It’s Up to Chicago to Set a Bold New Standard for American BRT
“We knew how important it was for federal policy makers to see innovation and new ideas bubbling up from important cities around the country,” said Nick Turner, managing director of the Rockefeller Foundation at a bus rapid transit roundtable last Friday. The foundation has provided roughly $2.8 million in grants to Chicago’s BRT program for research, technical support, land-use planning, project management, community engagement, branding and communications. “That’s why we started to get interested in the work here in Chicago.” The seminar, Bus Rapid Transit on a Roll in Chicago, took place at the Loop offices of the Metropolitan Planning Council, which promotes sustainable development and transportation in the region.
Turner heads the charitable foundation’s Promoting Equitable and Sustainable Transportation initiative. “It is not always federal policy that drives things,” he added. “It’s innovations that happen in cities that makes other mayors pick up the newspaper and they say, ‘Huh, I want that.’ We want Chicago to be able to be that for the rest of the country.”
Rebekah Scheinfeld, chief planning officer with the CTA, kicked off the discussion by talking about features that are common in BRT systems around the world, including dedicated lanes, signal prioritization, and prepaid, level boarding. She then outlined Chicago’s BRT-related projects, starting with the J14 Jeffery Jump express bus, which launched last fall on the South Side with branded buses, upgraded shelters, limited stops and bus-only lanes during rush hours between 67th and 84th.
Next she discussed plans for the Central Loop BRT Corridor, which will feature bus-only lanes on Washington, Madison, Clinton and Canal, plus level boarding, queue jumps and possibly pre-paid boarding and camera enforcement of the lanes. Scheinfeld closed by outlining the proposal to create BRT routes on 21-mile corridors along Western and/or Ashland, which would be within walking distance of one out of four Chicagoans. The CTA estimates that faster bus service on these routes could save the average commuter 50-65 hours each year, the equivalent of $650-850 per year, she said.
Commissioner Gabe Klein from the Chicago Department of Transportation went into further detail about the downtown BRT plans. “This is really a balanced, complete street approach to BRT,” he said, noting that the proposed street configurations include dedicated bus, car and protected bike lanes, as well as pedestrian improvements. The project is currently at the 30 percent design phase; the design work should be finalized by the end of the year, and construction completed by the end of 2014.”
The plan also calls for a new transit center to be built on what’s currently a surface parking lot just south of Union Station. The city is currently working on acquiring the land. “Yes there’s some parking going away but there’s a huge garage with a lot of capacity going in next door, and to be honest we have a lot of capacity for parking throughout the loop,” he said. Klein added that the new facility will have three lanes and nine bus bays serving five routes, plus access to an underground pedway leading to the train station. As he showed renderings of the somewhat drab-looking facility Klein said, “We haven’t added the public art yet so it’s a little gray right now, but it will be beautiful, I promise.”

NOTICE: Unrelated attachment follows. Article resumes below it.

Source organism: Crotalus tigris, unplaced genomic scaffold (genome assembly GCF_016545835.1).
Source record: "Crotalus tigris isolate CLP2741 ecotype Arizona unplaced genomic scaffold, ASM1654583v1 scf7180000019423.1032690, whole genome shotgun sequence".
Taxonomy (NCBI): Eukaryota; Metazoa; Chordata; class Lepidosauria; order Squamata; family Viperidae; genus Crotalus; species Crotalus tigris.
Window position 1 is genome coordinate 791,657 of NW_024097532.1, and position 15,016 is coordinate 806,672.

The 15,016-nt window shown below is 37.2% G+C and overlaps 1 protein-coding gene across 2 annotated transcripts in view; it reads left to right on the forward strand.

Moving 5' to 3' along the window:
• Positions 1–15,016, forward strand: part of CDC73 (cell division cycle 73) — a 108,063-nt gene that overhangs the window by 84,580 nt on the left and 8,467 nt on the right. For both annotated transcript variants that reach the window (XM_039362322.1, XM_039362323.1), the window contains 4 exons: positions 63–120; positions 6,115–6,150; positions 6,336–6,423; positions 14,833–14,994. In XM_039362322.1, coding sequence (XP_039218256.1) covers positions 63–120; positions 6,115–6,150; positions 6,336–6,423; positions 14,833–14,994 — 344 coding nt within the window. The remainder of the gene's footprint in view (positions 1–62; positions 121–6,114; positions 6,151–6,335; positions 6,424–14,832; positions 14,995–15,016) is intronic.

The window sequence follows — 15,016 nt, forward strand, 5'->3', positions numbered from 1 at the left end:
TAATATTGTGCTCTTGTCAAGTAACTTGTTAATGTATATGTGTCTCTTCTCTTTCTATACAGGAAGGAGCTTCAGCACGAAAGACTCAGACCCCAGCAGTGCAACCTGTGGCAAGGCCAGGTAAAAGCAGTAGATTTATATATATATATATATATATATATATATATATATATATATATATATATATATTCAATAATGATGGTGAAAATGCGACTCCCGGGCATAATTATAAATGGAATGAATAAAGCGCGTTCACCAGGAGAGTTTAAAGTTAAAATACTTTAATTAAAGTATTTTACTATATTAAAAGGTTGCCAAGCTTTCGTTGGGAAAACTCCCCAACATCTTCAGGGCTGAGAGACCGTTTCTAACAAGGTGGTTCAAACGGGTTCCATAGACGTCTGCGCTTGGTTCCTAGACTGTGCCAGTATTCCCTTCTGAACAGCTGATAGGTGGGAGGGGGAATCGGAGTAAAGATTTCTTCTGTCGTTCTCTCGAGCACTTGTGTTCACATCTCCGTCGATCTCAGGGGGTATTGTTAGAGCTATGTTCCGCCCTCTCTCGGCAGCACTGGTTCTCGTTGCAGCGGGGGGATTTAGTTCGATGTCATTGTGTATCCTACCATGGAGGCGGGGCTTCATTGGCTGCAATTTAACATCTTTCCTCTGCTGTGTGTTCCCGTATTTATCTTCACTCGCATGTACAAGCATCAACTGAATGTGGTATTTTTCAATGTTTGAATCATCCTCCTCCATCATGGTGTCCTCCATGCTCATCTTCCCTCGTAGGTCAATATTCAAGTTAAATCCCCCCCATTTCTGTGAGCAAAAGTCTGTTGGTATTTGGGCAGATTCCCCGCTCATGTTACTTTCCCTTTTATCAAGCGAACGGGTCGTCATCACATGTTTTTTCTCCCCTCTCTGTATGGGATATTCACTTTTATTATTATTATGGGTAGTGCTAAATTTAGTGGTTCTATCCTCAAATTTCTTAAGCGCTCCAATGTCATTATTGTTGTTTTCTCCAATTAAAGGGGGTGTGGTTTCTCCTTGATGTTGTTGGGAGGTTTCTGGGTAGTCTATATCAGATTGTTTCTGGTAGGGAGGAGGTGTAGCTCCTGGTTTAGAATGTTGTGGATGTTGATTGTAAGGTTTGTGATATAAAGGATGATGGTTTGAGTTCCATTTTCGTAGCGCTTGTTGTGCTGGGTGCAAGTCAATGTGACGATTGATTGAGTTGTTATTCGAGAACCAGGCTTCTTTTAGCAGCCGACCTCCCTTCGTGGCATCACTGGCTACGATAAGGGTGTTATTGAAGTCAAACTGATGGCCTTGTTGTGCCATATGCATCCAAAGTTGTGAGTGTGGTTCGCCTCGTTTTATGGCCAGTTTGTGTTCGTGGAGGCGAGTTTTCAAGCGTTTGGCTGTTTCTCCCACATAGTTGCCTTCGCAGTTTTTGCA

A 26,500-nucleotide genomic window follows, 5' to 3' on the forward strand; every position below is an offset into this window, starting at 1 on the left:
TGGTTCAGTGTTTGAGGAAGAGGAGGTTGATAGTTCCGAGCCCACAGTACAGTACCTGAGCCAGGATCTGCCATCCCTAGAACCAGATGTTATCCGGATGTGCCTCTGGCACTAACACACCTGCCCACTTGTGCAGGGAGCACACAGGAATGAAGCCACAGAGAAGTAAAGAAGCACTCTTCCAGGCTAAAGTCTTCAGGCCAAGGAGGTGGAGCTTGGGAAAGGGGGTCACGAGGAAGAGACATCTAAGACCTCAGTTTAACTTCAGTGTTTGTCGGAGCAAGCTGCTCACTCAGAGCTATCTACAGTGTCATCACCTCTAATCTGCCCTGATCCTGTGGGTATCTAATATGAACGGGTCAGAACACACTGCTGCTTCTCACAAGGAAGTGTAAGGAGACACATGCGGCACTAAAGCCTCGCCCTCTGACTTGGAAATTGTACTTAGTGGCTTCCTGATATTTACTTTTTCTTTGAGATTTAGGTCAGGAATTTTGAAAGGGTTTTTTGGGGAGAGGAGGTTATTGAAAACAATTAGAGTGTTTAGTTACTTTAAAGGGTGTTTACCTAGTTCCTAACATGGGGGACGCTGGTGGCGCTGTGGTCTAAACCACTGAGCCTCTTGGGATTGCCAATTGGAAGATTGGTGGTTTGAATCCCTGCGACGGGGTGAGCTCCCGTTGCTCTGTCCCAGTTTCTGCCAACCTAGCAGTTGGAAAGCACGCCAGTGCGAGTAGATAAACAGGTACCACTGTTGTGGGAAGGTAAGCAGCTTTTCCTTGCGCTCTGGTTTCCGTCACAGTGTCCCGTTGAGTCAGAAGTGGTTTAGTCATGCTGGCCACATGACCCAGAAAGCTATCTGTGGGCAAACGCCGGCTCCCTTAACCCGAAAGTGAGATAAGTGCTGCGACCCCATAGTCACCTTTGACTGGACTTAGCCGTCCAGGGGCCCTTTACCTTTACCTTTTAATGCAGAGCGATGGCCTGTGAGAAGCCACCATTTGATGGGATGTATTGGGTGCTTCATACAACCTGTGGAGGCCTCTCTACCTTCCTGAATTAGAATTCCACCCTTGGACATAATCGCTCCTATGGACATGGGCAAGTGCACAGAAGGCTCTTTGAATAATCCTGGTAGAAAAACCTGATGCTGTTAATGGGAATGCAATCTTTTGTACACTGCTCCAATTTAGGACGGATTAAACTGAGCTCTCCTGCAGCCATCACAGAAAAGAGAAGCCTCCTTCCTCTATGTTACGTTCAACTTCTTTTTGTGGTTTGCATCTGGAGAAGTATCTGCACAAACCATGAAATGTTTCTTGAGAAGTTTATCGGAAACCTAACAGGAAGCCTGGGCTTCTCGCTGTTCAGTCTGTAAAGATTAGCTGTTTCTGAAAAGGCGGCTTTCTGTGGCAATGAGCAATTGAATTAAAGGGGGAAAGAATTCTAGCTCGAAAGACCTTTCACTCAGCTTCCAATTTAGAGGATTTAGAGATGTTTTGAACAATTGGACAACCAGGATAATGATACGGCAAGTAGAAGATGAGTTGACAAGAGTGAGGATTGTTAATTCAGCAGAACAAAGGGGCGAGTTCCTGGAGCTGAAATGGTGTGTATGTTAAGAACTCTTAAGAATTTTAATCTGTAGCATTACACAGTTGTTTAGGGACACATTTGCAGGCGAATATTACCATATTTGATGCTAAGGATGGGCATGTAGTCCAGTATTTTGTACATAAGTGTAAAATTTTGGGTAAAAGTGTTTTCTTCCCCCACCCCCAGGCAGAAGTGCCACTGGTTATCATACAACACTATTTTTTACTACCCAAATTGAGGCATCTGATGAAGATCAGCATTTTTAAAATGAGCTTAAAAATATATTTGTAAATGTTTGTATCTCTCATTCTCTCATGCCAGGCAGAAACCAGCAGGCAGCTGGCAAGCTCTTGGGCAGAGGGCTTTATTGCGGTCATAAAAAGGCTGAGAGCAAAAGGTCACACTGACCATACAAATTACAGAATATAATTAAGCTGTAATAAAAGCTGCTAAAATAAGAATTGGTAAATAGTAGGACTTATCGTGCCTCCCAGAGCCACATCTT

Warren Ribley, executive director of the Illinois Medical District Commission, said that BRT corridors on Western and Ashland would be a boon for employees, patients and students who commute to the 560-acre medical complex. “The hospitals all have parking decks and they’re all full,” he said “If you drive along Harrison and Congress on any given day you can’t find a parking spot. Public transportation is critical to the growth of the medical district.”
He noted that that many surface parking lots within the district are slated for development in the next few years. “So we’re going to have to pay attention to how we get people into the medical district and back out. We can’t just do it by building more parking. That is why proposals like BRT are so important to us.” He noted that some 20,000 workers and 75,000 visitors commute to the district each day. Ten percent of those trips are currently done on transit, and that number is steadily rising. “From a selfish perspective we’d really love to see BRT on Ashland since it’s our eastern boundary and that’s really where the access to all the medical facilities are at,” he added.
Nick Turner discussed Rockefeller’s $75 million, seven-year initiative to advance equitable and sustainable transportation, with the goals of strengthening cities, reducing transportation costs for millions of Amercans, and decreasing pollution. “We thought, wouldn’t it be great if there were a few cities that could move forward and advance [BRT"] projects of the kind that one sees in Bogota or Mexico City,” he said. The foundation has endorsed the Institute for Transportation and Development Policy’s “BRT Standard” guidelines, which rate systems around the world as gold, silver and bronze, similar to the LEED green building guidelines.
Turner noted that while express bus systems in Cleveland, Los Angeles, Las Vegas, Eugene and Pittsburgh have been rated bronze by the ITDP, no US city has achieved a silver or gold rating. Rockefeller hopes Chicago will boldly implement its upcoming BRT projects, setting a new bar for stateside public transportation. “We hear a lot about Chicago being a global city,” he said. “Here’s your chance to really show other cities what can be done with bus rapid transit.”